The basal ganglia appear to play a critical role in this sort of automatic, habitual sensorimotor integration: selecting and highlighting salient stimuli and generating a rapid response, all rapidly and without deliberation or much, if any, conscious awareness. If motivation is ‘that which moves us’– those processes that generate our actions and choices– this system, by shaping what we attend to and our immediate, habitual responses, very much shapes our movements and actions, which in turn shapes how the world responds to us. In this sense, this basal ganglia system may be thought of as motivational structures, guiding and directing our behavior.
The basal ganglia, then, represent a key point of access for creating and transforming motivation, a substrate for motivational scaffolding, a mechanism for motivational plasticity. How would this work? The basal ganglia learn. Specifically, their learning is guided by reward, that is, reinforcement learning. When something good happens, they remember. They remember the stimulus and action that preceded the good outcome, increasing the probability that (a) they will notice that stimulus in the future and (b) will emit a similar response. It worked before, why not again? In this way, the basal ganglia facilitate rapid, efficient and adaptive responding to the environment.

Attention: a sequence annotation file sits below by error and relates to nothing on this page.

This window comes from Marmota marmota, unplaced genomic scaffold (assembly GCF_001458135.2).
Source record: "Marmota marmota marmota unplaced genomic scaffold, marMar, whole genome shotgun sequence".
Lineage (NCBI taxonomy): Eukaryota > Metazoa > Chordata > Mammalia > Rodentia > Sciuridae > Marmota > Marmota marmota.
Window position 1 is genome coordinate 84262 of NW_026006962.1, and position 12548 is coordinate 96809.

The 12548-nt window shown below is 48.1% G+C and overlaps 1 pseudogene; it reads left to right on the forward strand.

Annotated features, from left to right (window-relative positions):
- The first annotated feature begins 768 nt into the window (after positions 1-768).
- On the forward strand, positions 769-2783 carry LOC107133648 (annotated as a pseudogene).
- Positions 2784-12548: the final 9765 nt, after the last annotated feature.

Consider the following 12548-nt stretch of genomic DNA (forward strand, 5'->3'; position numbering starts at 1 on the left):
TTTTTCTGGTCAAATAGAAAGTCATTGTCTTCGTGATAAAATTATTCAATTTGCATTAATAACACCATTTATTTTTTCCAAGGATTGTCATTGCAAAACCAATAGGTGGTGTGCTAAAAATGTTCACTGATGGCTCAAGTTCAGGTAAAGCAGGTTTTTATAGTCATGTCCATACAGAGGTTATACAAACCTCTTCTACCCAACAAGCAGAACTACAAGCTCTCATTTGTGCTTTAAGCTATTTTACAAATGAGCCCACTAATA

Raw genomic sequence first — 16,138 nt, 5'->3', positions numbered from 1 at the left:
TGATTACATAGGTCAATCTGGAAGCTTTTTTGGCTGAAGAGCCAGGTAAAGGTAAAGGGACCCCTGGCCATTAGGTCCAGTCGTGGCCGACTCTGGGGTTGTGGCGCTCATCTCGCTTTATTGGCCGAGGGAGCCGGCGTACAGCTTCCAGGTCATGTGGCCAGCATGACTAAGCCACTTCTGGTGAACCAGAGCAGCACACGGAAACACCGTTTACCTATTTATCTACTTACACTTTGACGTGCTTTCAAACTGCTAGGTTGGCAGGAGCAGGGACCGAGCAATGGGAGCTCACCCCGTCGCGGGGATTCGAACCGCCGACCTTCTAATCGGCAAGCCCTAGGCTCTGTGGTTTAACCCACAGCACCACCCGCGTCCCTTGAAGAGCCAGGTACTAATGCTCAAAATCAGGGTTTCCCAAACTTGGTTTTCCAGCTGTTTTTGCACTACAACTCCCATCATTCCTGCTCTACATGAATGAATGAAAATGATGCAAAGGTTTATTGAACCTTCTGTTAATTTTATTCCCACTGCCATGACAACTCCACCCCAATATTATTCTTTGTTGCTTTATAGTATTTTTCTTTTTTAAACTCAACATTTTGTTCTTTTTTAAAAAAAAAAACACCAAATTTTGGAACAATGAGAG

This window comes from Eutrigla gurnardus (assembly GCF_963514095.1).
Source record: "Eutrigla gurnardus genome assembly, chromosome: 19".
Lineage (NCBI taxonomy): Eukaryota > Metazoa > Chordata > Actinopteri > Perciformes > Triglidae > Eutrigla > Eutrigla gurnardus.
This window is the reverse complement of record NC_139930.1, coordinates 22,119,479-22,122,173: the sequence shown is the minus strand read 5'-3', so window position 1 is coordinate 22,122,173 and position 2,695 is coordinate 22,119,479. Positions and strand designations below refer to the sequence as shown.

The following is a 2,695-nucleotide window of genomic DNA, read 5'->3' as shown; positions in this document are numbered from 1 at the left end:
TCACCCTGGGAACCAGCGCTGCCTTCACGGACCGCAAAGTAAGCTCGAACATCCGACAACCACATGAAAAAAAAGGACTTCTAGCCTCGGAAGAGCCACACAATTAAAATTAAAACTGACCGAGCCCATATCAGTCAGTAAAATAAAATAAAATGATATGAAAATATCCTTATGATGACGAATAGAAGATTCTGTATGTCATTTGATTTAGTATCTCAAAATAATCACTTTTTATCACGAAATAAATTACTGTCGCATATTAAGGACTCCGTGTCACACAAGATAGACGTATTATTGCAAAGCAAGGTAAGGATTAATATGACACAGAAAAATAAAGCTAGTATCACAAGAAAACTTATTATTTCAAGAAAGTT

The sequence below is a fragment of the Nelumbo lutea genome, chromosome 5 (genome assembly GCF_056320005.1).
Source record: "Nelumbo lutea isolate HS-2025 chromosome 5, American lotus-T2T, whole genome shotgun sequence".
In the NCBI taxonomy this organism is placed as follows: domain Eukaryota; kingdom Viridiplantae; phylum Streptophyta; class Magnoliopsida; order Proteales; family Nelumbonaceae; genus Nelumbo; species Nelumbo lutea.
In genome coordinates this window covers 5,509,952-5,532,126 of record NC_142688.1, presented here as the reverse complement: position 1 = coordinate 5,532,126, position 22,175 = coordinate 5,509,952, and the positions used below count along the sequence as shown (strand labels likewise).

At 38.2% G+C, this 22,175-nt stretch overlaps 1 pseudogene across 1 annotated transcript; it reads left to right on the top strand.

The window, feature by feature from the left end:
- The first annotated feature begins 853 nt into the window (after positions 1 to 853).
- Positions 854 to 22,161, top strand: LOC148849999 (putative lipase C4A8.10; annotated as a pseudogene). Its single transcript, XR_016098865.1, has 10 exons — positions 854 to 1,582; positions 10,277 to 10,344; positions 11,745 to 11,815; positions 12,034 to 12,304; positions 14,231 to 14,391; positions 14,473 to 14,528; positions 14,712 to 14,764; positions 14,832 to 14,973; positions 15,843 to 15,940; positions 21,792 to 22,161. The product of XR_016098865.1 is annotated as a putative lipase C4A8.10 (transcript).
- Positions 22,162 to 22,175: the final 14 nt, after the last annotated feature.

From the point of view of video games and educational or other games with a purpose, the critical point is that reward need not be important. Though it’s true that a big, valuable reward, like winning $10,000 is highly reinforcing, little stupid rewards tend to do the trick also, like getting ’80 coin’ in Farmville for clicking on a crop. That is, reward and motivation are not one and the same. Motivation is that which moves me and shapes my actions. Reward is simply a positive outcome, feedback. Getting rewarded can change my motivational structure. When we motivate a child with a cookie, we shouldn’t worry about whether this represents intrinsic or extrinsic motivation. It doesn’t matter. What is important is that the cookie comprises a positive outcome that induces learning and change, altering the child’s motivational structure– how he or she will see the world and the opportunities it presents for action.
By designing games informed by how the the basal ganglia work, we have a strategy for shifting how an individual sees and interacts with their environment: what they pay attention to and how they respond; in essence, what is important to them as they encounter the world each and every day. These brain processes and structures are evolutionarily ancient and profoundly powerful. Tapping into this sort of deep structure is precisely how Zynga has managed to get millions of people to regularly log on and play what is, looked at objectively, an inane, tedious and pointless game. In the next blog or two I will revisit the ‘ville universe of Zynga and how those games masterfully leverage basal ganglia mediated processes to engage an absurd number of millions of players.